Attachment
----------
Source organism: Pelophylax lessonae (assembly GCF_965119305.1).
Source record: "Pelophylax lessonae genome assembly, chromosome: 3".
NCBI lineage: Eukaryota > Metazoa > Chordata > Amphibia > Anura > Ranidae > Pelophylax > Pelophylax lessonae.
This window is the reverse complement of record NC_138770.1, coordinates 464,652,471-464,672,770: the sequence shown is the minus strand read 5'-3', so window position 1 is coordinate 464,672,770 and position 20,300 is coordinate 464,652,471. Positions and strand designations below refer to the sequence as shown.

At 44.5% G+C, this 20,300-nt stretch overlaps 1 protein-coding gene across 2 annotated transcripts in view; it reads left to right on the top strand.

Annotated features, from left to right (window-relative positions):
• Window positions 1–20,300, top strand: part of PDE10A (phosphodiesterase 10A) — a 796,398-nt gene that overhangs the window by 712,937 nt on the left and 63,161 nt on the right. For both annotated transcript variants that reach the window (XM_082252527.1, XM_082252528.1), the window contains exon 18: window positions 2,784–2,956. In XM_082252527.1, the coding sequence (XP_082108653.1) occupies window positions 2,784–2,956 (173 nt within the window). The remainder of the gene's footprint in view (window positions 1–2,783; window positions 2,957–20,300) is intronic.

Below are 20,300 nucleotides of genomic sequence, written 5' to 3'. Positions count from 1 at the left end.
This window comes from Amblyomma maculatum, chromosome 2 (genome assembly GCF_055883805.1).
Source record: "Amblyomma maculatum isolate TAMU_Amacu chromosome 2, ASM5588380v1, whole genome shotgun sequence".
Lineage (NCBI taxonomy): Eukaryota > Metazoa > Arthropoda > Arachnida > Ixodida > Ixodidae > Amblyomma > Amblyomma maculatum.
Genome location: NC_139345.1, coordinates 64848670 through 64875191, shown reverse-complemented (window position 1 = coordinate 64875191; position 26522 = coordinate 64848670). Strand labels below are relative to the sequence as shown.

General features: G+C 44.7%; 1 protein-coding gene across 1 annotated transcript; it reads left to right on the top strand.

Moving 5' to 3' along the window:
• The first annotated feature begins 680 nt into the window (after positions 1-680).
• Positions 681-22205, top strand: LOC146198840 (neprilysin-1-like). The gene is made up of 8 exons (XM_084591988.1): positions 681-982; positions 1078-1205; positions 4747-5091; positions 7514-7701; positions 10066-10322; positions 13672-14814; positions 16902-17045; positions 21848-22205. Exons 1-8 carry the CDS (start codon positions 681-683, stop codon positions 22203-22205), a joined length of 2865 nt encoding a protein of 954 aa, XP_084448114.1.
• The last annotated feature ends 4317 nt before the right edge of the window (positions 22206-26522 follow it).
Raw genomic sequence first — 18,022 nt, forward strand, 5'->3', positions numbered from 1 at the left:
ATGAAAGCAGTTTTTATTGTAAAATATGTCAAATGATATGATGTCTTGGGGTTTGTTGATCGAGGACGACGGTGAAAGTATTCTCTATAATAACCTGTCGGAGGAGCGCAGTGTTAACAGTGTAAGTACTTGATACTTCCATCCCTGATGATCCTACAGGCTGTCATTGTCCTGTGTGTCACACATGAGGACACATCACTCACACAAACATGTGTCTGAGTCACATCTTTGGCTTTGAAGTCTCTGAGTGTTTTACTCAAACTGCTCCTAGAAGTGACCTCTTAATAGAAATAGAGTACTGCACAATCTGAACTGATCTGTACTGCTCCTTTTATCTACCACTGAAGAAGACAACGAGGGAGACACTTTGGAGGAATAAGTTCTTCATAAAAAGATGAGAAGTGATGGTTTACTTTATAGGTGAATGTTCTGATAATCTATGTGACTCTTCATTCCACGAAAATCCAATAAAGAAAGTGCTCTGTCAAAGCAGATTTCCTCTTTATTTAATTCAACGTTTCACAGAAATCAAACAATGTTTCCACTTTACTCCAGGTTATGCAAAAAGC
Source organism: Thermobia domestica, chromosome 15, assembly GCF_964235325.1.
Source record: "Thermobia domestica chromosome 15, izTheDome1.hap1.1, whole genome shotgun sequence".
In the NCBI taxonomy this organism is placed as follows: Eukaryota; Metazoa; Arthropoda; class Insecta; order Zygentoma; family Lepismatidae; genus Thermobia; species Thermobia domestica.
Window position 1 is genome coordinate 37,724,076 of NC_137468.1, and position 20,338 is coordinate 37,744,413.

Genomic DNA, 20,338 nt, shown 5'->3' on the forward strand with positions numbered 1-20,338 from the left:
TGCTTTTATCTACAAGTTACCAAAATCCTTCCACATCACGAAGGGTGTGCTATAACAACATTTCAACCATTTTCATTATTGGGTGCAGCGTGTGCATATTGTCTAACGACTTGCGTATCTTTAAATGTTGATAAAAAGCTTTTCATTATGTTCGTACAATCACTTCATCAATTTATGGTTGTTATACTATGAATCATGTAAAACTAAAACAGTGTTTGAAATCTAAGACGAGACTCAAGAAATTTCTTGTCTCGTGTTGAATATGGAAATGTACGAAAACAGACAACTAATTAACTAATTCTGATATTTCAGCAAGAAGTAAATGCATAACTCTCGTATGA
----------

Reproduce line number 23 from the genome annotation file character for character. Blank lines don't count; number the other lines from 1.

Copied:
Window position 1 is genome coordinate 37,724,076 of NC_137468.1, and position 20,338 is coordinate 37,744,413.